Living in a time where many of us have very tech-focussed lives, keeping one’s digital world organized is often as important as keeping any other aspect of your life organized. If you are heavily reliant on your computer and the Internet for work or study, it is even more important to get into some good organizational habits. Despite this fact, many people keep their online accounts and their computers in a state of disarray, often losing important data, forgetting passwords, falling victim to hackers or mislaying work as a result. The following tips will help you to train yourself to better keep track of your digital life.
It Starts with Your Desktop
Many people keep their desktop and folders in such a mess that they often end up mislaying important files, or worse, accidentally deleting folders thinking that their contents was safely stored elsewhere. While you can also download third-party applications to help keep your computer organized, there really isn’t any need to provided that you get on top of things and get into the habit of staying organized. Once you have spent a small amount of time clearing up your digital filing cabinet, you will find it much easier to maintain and keep track of in the future. Consider the following tips to organizing your computer.
Uninstall unwanted applications from the Programs section of the Control Panel. Getting rid of programs that you no longer use will free up space on your hard disk and improve your computer’s performance overall. There will be less drain on system resources, less programs automatically starting up when you log into windows and less clutter on your desktop and start menu. You may also want to try disabling startup programs by using the msconfig utility, or in Windows 8, from the Advanced Task Manager.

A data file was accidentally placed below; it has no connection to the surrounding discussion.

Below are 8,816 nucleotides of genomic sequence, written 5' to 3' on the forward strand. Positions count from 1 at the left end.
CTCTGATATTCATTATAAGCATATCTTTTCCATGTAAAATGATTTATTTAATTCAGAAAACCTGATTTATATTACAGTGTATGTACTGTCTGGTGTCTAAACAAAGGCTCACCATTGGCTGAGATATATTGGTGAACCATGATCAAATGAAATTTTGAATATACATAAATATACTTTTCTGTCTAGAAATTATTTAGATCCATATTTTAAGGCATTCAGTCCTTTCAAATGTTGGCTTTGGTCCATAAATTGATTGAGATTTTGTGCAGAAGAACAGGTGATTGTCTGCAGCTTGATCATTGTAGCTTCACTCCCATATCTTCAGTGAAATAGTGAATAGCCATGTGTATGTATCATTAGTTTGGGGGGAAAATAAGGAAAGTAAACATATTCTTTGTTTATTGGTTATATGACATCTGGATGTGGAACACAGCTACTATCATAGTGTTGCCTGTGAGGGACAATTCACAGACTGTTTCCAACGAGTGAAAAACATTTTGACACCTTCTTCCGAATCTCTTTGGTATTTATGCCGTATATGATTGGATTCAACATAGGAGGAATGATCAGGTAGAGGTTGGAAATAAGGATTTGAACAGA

Organize your files and folders in the Documents folder for your user account. This way, everything is kept safely in your own account folder away from other users and locations where you can more easily lose them. Rather than having things like documents and pictures clutter up your desktop, place them into the default folders in your user account folder. By default, this folder is located at C:Users(your user name).
Get rid of junk files to free up space on your computer and improve Performance. Windows includes the Disk Clean-up utility to take care of this for you. You can access it by right-clicking on your primary hard disk drive in the Computer folder and clicking “Properties.” Disk Clean-up will remove temporary and junk files from your computer in a matter of minutes.
Try better organizing your start menu, or in Windows 8, the start screen. Categorizing your applications by dropping their shortcuts into custom folders will make it much easier to find what you need when you need it. If using Windows 7 or earlier, you can access the start menu shortcuts folder at “C:ProgramDataMicrosoftWindowsStart MenuPrograms.” Shortcuts which only appear in your user account are stored in “C:Users(your user name)AppDataRoamingMicrosoftWindowsStart MenuPrograms.” You may also want to consolidate all of your shortcuts into either of these folders. The same folders also exist in Windows 8, though organizing the start screen shortcuts can be done entirely from within the start screen itself.
Today, the average Internet user typically has one or more email accounts, several social media accounts and a whole lot of other online accounts from Internet banking to online shopping, forums and more. Keeping track of all your login details as well as all of the information that you’ve no doubt got stored online is essential for the sake of both organization and security.
If you use multiple email addresses, try consolidating them by using the Windows Mail app in Windows 8 or Outlook for the desktop and older versions of Windows. Alternatively, you can use a completely Web-based service such as Gmail. Gmail offers several gigabytes of free storage space, allows you to consolidate email accounts, create and label custom folders and use a powerful search function.
Close down accounts that you no longer use. This is better for security, since there is no point in keeping accounts and storing data online if you don’t need it any more. If there’s an email account or social networking account that you haven’t used in months, it may be time to close it down and remove any data stored with it.
Filter important news items using RSS feeds. RSS (Really Simple Syndication) feeds allow you to receive new updates from all of the blogs, social networks and other online services you use in a single location. One of the world’s most popular RSS aggregators is Google Reader. It is also available for free.
Make a note of any login data and passwords that you use, and keep them safely stored in a very secure location. Having different passwords for different accounts is a good habit to get into for the sake of security, but remembering everything can get difficult.